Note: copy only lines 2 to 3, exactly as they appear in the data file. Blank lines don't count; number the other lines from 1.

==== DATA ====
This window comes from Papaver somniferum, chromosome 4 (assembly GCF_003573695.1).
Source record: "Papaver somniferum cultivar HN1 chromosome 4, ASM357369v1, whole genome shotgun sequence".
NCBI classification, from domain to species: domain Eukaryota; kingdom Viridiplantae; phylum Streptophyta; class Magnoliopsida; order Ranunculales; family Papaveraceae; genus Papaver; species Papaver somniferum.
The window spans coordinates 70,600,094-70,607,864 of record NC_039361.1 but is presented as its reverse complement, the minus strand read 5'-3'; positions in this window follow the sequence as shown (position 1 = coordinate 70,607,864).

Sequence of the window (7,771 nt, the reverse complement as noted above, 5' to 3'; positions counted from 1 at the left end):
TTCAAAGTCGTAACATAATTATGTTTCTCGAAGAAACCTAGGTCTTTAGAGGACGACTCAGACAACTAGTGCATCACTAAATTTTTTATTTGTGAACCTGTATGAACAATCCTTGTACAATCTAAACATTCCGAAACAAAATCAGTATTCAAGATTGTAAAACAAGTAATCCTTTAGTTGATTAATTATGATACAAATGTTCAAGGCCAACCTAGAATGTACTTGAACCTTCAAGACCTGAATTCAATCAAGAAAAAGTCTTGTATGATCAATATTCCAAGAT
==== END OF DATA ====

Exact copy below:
Source record: "Papaver somniferum cultivar HN1 chromosome 4, ASM357369v1, whole genome shotgun sequence".
NCBI classification, from domain to species: domain Eukaryota; kingdom Viridiplantae; phylum Streptophyta; class Magnoliopsida; order Ranunculales; family Papaveraceae; genus Papaver; species Papaver somniferum.